Unfortunately, it’s a label I’m stuck with—because I chose to enter that field and write in that form.  You see, as a child I grew up to movies like Star Wars and Aliens, TV shows like Doctor Who and The Incredible Hulk, and I read Marvel comic books and digested good science fiction literature (no, great!).  Isaac Asimov, Arthur C. Clarke, Robert Heinlein, George Orwell, Ray Bradbury, you name it.  I read voraciously! I lived around the corner from a Forbidden Planet and was practically there every day.  I did book reports on lengthy Stephen King novels in 2nd and 3rd grade, and was the head of the boys in reading and writing in my school district at the time (the 1980s).  Years back my IQ was tested and I got a score of 150 (teachers called me gifted).  I even delivered prescriptions to the late Kurt Vonnegut and, for a brief period, became friends with him and he a sort of mentor to me.  So reading and writing, especially genre, has always been in my blood.  But I prefer to be called a Freelance Writer because I work with words in general.  It’s what I studied.  Not just fiction.  Genre fiction is pretty much the “fandom” side.  And it is very hard to make a full-time income writing fiction, as most genre writers are paid a pittance.  I’ve known writers who got their BA or MA, thinking they were going to write the next literary masterpiece or appear in The Paris Review, only to become editors or teachers.  They weren’t delusional, they had the confidence, their hearts were in it, they just dreamed a little too high is all.  Even I dreamed high once, then my first client base involved writing and proofing pamphlets and instruction manuals.  So you really need to expand your writing skills to other areas, other venues.

Now if you’ve written something that you feel needs improvement, but don’t know how to go about fixing it, ask yourself a few questions… Have you ever had trouble with words like ‘further’ and ‘farther?’ Perhaps verb usage? Do you know the difference between their/there/they’re? Did you know that words like ‘never mind’, or ‘any more’, or ‘all together’ are not compound words? They’re all two words! Does your story have a beginning, a middle, and an end? Plenty of conflict? Because something has to happen in your story, and something has to be resolved.  The first sentence means more than you know, because it’s the first thing the reader sees after the title and byline.  It’s what immediately draws the reader in.  What about non-fiction, or product placement, or a cool advertisement? Maybe you have an idea and want somebody to word that idea a certain way, where it can potentially become a moneymaking vehicle.  Maybe you need help creating or formatting a resume or cover letter, want to stand out from the rest of the crowd when it comes time to apply for that killer job.  Need a catalog done, or a brochure, or a catchy slogan? Need some minor ghostwriting (query)? Textbook writing or editing? Essays or proposals? Striking web content for a business or organization? Help with a novelette or novella? What’s that? Want me to write you a Western Romance? Okay, I’ll write you a Western Romance.  You’re the boss.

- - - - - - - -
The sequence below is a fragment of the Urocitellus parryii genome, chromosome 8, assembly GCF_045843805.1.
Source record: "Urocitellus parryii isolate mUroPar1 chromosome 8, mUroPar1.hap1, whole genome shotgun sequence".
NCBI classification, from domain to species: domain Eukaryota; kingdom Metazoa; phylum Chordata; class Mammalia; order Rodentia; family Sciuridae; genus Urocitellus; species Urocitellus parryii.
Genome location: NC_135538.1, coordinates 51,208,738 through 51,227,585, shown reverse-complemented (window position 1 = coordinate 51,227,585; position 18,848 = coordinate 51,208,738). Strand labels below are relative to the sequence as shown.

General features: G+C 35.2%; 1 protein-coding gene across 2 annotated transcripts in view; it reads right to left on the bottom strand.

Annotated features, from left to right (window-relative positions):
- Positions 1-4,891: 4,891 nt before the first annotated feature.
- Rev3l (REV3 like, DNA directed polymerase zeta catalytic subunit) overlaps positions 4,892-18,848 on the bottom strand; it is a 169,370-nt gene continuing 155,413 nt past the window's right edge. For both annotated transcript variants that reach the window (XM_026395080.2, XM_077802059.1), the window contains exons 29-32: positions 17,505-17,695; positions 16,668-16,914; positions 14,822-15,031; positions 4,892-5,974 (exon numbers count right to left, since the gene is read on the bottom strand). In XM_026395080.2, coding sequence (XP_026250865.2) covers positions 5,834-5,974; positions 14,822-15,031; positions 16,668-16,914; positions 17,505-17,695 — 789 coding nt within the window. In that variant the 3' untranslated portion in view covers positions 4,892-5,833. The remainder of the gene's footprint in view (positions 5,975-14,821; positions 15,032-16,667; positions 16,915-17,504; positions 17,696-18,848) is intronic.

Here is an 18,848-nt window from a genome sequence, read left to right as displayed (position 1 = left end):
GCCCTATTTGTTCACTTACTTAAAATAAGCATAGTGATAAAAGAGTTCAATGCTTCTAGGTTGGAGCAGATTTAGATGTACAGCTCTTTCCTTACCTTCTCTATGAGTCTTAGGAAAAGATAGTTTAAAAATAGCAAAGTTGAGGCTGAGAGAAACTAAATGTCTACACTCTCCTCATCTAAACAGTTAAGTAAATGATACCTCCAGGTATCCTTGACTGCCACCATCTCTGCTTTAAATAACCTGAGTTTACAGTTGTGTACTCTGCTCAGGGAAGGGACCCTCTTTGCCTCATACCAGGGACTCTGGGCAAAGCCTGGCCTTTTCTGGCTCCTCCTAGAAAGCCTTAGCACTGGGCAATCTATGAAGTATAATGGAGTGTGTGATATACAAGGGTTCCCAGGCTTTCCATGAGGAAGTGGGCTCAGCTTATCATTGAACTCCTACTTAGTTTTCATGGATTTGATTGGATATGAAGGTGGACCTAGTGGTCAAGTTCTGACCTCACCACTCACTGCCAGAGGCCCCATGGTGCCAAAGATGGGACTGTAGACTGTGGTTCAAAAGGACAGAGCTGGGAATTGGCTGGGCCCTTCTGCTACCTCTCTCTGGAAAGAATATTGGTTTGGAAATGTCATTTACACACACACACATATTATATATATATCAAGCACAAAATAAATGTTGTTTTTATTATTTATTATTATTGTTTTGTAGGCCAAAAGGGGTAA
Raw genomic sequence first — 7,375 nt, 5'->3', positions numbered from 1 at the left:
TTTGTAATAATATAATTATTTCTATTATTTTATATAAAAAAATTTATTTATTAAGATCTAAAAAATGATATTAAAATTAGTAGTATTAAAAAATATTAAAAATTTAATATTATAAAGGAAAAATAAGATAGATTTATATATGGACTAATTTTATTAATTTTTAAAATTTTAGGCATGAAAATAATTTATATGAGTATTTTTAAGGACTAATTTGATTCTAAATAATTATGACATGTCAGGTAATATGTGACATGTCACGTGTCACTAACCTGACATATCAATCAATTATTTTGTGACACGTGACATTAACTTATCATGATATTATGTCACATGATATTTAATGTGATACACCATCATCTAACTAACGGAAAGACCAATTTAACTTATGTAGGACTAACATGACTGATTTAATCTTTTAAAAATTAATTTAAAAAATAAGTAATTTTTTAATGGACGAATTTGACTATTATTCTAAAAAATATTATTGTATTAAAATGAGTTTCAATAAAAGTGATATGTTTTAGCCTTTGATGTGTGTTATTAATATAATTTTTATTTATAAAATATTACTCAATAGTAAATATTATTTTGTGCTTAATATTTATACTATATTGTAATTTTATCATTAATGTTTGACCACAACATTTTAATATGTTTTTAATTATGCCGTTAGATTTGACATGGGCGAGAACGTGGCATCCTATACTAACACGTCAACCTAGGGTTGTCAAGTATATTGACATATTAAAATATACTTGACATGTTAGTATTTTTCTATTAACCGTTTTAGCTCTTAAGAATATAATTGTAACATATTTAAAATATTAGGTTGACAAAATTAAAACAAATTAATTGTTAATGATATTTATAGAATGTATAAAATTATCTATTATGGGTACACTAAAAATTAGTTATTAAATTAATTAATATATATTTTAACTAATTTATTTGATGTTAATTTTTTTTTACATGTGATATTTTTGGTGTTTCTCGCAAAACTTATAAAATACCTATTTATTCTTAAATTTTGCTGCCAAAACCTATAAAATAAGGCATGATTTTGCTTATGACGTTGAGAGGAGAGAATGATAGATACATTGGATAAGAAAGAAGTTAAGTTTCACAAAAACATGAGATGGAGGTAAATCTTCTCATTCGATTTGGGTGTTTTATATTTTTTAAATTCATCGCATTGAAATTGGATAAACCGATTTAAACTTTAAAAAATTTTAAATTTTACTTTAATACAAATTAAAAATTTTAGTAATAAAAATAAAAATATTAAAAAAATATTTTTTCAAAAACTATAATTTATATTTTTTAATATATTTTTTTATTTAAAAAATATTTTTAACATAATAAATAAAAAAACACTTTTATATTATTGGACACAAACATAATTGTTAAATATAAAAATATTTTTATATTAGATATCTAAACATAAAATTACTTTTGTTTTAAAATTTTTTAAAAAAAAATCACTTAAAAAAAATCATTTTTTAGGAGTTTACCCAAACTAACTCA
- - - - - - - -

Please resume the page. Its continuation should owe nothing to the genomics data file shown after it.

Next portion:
No matter what it is, if it involves words, I can probably help you.  My publishing history consists of over 400 fiction credits in print magazines, webzines, anthologies, and miscellaneous periodicals.  My non-fiction consists of 150 credits, online and offline, for small and medium circulation newspapers, trade journals, regionals, and everyday magazines in need of good filler.  I’ve penned video game reviews in the past for Nintendo Power and written greeting card jingles for Hallmark’s competitors.  I’ve written articles on the paranormal, pharmaceuticals, beach erosion, Native American spirituality, theology, historical subjects, marriage, divorce, pets, vacation spots, real estate, wrestling and more.  I’ve shared tables of contents with two Hugo Award winners and two Bram Stoker winners.  I can do just about 75% of what’s out there.

Still in doubt? Well, ask yourself these 12 sample questions.

Do you know how to assemble a story arc? Do you know what character development is? Do you know what a three-act and five-act narrative is? Are you familiar with the Chicago Manual of Style? Have you ever referenced the work of John Gardner (On Becoming a Novelist, The Forms of Fiction, The Art of Fiction)? Do you know the difference between literary and mainstream? Do you know what structural analysis is? Have you ever studied English Literature—authors like Graham Greene, Truman Capote, EM Forster, D.H. Lawrence, Joseph Conrad, Scott Fitzgerald, Hemingway, and the like? Do you know what proper manuscript format is? Do you know the difference between filler and feature article? Do you know how to write a pitch? Do you know the difference between a plot formula and a plot device? Heck, do you even know what I’m talking about?